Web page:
Journalists’ associations to stage demonstrations in 5 provinces protesting arrest of 16 Kurdish journalists

Two journalist organizations will organize demonstrations on Friday in five Turkish provinces protesting the arrest of 16 Kurdish journalists on June 16, the Bianet news website reported.

The Dicle Fırat Journalists’ Association (DFG) and the Mezopotamya Female Journalists’ Platform (MKGP) will hold demonstrations in Istanbul, Ankara, Diyarbakır, Van and Mersin provinces. DFG co-chair Dicle Müftüoğlu asked journalists, activists and members of the public to support their demonstrations.

“The prosecutor has not drafted an indictment in three months,” she said. “During the demonstrations, we will demand that the indictment be prepared and for the charges against our friends to be clarified.”

She emphasized the importance of the demonstrations to protect freedom of expression and the independent media.

Turkish authorities arrested 16 journalists, including the Dicle Fırat Journalists’ Association (DFG) co-chair Serdar Altan, Mezopotamya news agency (MA) Editor-in-Chief Aziz Oruç and JinNews News Director Safiye Alagaş, on June 16, after they had been detained in Diyarbakır on June 8, in a move that sparked outrage among opposition politicians, press members and rights activists.

The journalists were arrested on charges of membership in a terrorist organization

Representatives for the Human Rights Foundation (IHD) recently said at a conference that the journalists were punished for their journalistic work, while the Turkish Journalists’ Association (TGC) said the Justice and Development Party (AKP) government was trying to “monopolize the press” with such moves, adding that they urgently needed to stop referring to government critics as terrorists and their journalistic work as terrorism.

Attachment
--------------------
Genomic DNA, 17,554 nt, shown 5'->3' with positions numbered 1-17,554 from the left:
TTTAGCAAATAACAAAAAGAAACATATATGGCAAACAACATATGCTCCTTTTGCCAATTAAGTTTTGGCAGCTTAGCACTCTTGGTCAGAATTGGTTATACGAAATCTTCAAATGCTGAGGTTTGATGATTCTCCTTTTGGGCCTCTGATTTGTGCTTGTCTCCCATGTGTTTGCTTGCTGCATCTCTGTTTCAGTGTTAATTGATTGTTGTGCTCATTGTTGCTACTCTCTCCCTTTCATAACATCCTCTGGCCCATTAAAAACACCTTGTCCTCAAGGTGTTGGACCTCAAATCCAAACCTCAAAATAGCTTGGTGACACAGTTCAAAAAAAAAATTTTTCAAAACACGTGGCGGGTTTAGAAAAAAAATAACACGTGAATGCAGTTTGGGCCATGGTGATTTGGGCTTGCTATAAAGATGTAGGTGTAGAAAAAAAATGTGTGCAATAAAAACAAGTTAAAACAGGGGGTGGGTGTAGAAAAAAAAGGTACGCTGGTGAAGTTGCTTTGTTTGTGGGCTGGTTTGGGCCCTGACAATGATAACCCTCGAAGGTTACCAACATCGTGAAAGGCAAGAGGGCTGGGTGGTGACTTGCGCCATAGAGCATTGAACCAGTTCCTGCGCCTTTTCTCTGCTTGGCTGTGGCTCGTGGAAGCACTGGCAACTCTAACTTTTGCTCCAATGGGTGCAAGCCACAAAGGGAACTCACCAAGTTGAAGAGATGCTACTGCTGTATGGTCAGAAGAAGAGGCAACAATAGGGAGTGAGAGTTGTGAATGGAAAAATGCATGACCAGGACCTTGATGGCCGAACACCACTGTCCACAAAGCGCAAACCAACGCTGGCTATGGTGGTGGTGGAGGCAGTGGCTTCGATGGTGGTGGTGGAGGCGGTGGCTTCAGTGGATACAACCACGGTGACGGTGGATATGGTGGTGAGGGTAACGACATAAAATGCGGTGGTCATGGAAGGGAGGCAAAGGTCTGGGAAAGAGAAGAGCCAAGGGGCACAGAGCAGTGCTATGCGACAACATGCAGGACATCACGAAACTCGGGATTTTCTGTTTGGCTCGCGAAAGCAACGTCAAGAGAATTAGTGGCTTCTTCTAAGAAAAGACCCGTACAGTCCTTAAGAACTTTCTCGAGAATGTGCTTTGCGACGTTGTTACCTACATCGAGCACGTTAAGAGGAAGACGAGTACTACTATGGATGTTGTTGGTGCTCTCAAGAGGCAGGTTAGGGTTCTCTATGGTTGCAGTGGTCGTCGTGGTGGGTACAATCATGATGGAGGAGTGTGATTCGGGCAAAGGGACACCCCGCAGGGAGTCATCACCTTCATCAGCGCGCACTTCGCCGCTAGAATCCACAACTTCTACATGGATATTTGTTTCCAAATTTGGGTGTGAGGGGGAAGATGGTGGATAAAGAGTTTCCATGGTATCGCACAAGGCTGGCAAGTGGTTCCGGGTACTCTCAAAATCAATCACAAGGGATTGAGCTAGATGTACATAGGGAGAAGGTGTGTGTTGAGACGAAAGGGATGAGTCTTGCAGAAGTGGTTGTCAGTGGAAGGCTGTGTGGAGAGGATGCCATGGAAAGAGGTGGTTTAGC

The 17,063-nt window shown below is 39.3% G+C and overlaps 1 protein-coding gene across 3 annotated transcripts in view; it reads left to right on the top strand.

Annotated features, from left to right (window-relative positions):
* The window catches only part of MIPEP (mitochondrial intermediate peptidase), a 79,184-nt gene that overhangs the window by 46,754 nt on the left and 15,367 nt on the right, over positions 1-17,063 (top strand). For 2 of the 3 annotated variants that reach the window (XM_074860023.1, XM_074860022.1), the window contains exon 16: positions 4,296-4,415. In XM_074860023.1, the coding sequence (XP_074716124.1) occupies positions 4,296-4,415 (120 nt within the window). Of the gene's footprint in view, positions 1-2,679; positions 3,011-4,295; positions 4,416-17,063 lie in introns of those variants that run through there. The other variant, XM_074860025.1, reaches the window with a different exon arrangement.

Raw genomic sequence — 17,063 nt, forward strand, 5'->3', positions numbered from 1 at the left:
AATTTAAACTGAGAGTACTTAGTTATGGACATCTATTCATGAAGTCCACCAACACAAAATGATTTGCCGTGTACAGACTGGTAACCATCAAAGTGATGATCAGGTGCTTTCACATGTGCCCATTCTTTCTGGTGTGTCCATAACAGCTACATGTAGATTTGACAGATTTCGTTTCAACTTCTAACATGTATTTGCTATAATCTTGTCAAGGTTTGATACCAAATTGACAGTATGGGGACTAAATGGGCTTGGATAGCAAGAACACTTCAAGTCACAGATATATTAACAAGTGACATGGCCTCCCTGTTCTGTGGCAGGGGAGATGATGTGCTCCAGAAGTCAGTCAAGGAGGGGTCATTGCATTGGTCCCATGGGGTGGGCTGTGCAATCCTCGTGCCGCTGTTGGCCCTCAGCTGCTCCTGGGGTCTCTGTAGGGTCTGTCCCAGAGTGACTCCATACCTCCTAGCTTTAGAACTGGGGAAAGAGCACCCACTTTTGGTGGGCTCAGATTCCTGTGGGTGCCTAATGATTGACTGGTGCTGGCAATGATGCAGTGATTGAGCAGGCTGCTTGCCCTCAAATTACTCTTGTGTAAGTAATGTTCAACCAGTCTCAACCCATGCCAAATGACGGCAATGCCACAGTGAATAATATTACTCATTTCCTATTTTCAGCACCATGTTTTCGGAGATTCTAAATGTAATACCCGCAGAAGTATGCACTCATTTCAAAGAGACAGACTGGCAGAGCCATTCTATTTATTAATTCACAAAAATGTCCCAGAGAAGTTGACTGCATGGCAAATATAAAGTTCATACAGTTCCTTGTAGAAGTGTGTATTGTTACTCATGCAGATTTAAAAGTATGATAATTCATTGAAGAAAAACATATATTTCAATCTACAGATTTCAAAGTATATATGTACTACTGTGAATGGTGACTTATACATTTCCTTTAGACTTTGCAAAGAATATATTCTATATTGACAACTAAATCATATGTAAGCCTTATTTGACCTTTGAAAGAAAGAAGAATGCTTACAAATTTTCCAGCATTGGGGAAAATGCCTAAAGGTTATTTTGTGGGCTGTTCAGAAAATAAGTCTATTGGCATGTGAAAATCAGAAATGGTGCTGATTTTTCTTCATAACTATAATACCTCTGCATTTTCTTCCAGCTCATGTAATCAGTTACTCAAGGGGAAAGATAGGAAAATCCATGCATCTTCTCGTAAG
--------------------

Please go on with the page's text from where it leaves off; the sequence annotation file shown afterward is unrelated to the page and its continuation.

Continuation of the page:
It is common for journalists in Turkey, which has a poor record on freedom of the press, to face threats, physical attacks and legal harassment due to their work.

Rights groups routinely accuse the Turkish government of trying to keep the press under control by imprisoning journalists, eliminating media outlets, overseeing the purchase of media brands by pro-government conglomerates and using regulatory authorities to exert financial pressure, especially after President Recep Tayyip Erdoğan survived a failed coup in July 2016.

Turkey, which is among the top jailers of journalists in the world, was ranked 149th among 180 countries in the Reporters Without Borders (RSF) 2022 World Press Freedom Index, released in early May.

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